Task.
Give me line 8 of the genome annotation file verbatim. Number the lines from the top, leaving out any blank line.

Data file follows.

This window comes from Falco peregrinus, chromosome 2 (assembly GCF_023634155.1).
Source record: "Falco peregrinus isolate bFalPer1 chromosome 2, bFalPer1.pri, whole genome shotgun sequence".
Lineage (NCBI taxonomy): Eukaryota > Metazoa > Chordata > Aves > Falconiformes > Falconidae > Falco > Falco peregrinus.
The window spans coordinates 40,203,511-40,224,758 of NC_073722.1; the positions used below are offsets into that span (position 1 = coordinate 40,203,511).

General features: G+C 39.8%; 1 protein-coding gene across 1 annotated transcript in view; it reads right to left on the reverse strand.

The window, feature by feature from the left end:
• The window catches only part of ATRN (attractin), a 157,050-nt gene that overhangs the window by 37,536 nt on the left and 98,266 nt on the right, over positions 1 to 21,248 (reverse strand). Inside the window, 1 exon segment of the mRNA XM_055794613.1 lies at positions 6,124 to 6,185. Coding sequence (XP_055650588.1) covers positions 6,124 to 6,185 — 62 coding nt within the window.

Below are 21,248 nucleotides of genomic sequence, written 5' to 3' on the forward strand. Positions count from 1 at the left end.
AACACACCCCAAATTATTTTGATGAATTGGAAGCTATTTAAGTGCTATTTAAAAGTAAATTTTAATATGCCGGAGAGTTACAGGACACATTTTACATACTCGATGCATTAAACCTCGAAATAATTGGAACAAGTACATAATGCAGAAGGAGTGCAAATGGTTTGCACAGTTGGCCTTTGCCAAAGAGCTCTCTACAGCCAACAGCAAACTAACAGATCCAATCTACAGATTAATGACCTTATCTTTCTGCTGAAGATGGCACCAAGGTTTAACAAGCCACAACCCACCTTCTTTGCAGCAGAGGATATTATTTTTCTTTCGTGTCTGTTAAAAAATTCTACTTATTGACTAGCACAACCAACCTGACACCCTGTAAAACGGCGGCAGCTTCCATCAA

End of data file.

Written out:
Below are 21,248 nucleotides of genomic sequence, written 5' to 3' on the forward strand. Positions count from 1 at the left end.